Smart and mobile devices used for Environmental Applications

Convenor: Denis Havlik

Thanks to a smartphone (r)evolution, the smart sensing devices with networking capabilities are not only inexpensive but often already deployed on the field and waiting to be used for the greater good. Moreover, these devices are on the way to become a primary communication and information platform for a majority of the world’s population.

The promise of inexpensive or “zero price” ubiquitous sensing and crowdtasking has sparked an avalanche of cross-domain research and development activities. In some cases, the results exceeded all expectations. Nevertheless, the traditional users of environmental information remain sceptic concerning the quality and usability of the information from humans and inexpensive sensors

In this session, the participants will discuss their visions and experiences with use of smart and mobile devices in environmental applications as well as in the cross-domain applications with strong environmental bias – including, but not limited to “environmental crisis management”, “environment and health” or “environment and traffic”. The presenters should cover the issues of feasibility, usability, data quality, and reliability of the applications using the smart and mobile networked devices in one or more of the following contexts:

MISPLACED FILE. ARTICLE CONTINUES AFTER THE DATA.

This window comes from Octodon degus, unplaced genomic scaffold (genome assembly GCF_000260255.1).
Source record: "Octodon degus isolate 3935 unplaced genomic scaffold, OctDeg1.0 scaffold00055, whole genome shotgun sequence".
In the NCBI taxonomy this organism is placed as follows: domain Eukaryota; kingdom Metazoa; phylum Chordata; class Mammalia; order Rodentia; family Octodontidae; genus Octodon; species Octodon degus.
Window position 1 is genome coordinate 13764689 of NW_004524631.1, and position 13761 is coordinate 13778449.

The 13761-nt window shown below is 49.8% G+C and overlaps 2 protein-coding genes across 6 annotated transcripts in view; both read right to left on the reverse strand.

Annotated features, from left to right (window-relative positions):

• Opportunistic sensing: where and how can we use existing smart devices, for instance smartphones or sensors built in the vehicles?
  • Human sensing: what can we gain from subjective and objective observations by volunteers and/or professional surveyors?
  • Inexpensive sensing: what can we gain by attaching additional low-cost sensors to existing platforms or by deploying a dedicated network of inexpensive mobile sensing devices?
  • Crowdtasking: coordination of professional and volunteer field workers, especially in the context of observation reporting and quality assurance.

Finally, all contributors are kindly asked to present their vision for assuring the financial and organisational sustainability of the applications, including (where appropriate) the incentives for the volunteers to try out the application and continue using it beyond the initial testing phase.